Monday, August 06, 2012

Sikh temple shooting raises more questions about gun control

A US Army veteran has been identified as the gunman suspected of shooting six people dead at a Sikh temple in Wisconsin on Sunday. The second such tragedy to occur with a month in the US has prompted some to call for tighter restrictions on guns.  Michael Nutter, Philadelphia mayor and president of the U.S. Conference of Mayors, released a statement [PDF] Monday arguing the tragedy signaled the need for stricter gun laws in the US to "prevent senseless tragedies."

However,  White House spokesman Jay Carney reiterated President Barack Obama's position that steps must be taken to ensure those not legally entitled to weapons do not get them, while safeguarding the constitutional right to bear arms [AFP].

Six killed by ex-veteran

The attacker, who was shot dead by police during the attack in a Milwaukee suburb, entered the grounds of the temple in Oak Creek killing two people outside and a further four people inside with a 9mm semi-automatic pistol which according to one law enforcement official was owned legally.

Identified by authorities as 40-year-old Wade Michael Page, he has was described by eyewitnesses as bald, white man.

US officials said Page had been discharged from the military after being demoted. Born on Veterans Day in 1971, Page joined the Army in 1992 and left the service in 1998, according to Army Spokesman George Wright. US media said Page was a psychological operations specialist and a Hawk Missile System repairman.

A Pentagon official said Page was discharged from military service in 1998 for "patterns of misconduct."

White supremacist

According to Oak Creek Police Chief John Edwards, the suspect "may have been involved in" the white supremacist movement, but stressed the such a connection remained unconfirmed.

Two neighbors of Page's identified him in a photo that showed him playing in a white-power band called End Apathy, and the nephew of the slain president of the Sikh temple said the attacker had a 9/11 tattoo on his arm. Meanwhile a civil rights group, the Southern Poverty Law Center, has described Page as a "frustrated neo-Nazi".

As well as killing six individuals, whose identities have yet to be released, Page also critically injured three others. Amongst those injured was a police officer, said to have been shot eight or nine times in the face and extremities at close range. Another officer returned fire killing Page. Meanwhile the injured officer is expected to make a full recovery, police said.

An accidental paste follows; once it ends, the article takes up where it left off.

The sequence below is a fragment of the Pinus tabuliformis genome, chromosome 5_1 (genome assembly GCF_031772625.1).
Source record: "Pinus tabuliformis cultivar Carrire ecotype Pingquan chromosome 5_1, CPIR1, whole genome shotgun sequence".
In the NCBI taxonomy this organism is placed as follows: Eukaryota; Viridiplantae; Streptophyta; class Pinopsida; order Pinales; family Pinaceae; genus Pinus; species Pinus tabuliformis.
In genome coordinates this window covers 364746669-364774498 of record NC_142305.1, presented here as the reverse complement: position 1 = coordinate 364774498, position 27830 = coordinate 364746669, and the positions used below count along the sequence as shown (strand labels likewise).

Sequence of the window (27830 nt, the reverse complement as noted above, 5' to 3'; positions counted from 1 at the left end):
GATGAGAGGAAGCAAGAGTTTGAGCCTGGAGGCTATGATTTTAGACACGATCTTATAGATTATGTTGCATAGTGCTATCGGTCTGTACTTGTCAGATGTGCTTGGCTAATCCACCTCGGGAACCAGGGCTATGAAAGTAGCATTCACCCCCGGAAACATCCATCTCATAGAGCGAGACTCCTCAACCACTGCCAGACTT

Media criticised

News of the incident broke on news channels soon after the attack which began at around 10:30 local time near Milwaukee, Wisconsin. Police were critical of some media who persisted in airing live pictures from news helicopters which authorities said was jeopardising their operations. 

Soon after media reports filtered through Twitter was a buzz with comments, some critical of the television coverage, particularly CNN. One criticism was of CNN's assertion that Sikh men were often confused with Muslims because of their customary beards and turbans.

While some seemed to infer this as CNN's misunderstanding of different racial or religious groups, it has to be noted that many Sikhs have been targeted by individuals angry at the 9/11 attacks, believing them to be Muslim. In September 2001, an Arizona gas station owner, Balbir Singh Sodhi, was shot dead by a man said to be seeking revenge on Muslims for 9/11 [BBC / CNN / Wikipedia].


It is unclear what triggered Page to launch his attack, but the timing was somewhat ironic given criticism days earlier after the satirical paper The Onion published a story claiming extremists had flown a plane into the Willis Tower in Chicago, formerly known as the Sears Tower. The fake story drew an angry response from many Americans who said the paper had gone too far.

"That's not funny," said Christina Lopez, 36, who was living on Long Island on September 11th, 2001. "It's not OK. Ever." Bill Hylen, a Philadelphian who was visiting lower Manhattan on Friday, was also troubled. The 45-year-old said there may be a time when a lighthearted allusion to 9/11 won't hit such a nerve in the nation, but "it's not coming up any time soon." [Daily Mail]


Revenge for such attacks will also be slammed by any right thinking person. Nonetheless the ramifications of Sunday's tragic events are worrying. Following on the heels of last month's massacre at a cinema in Denver, there are likely to be yet more discussions about gun control.

There are already concerns expressed by some that the misuse of firearms will be used as an excuse by authorities and lawmakers to set their own agenda [Prison Planet].

tvnewswatch, London, UK

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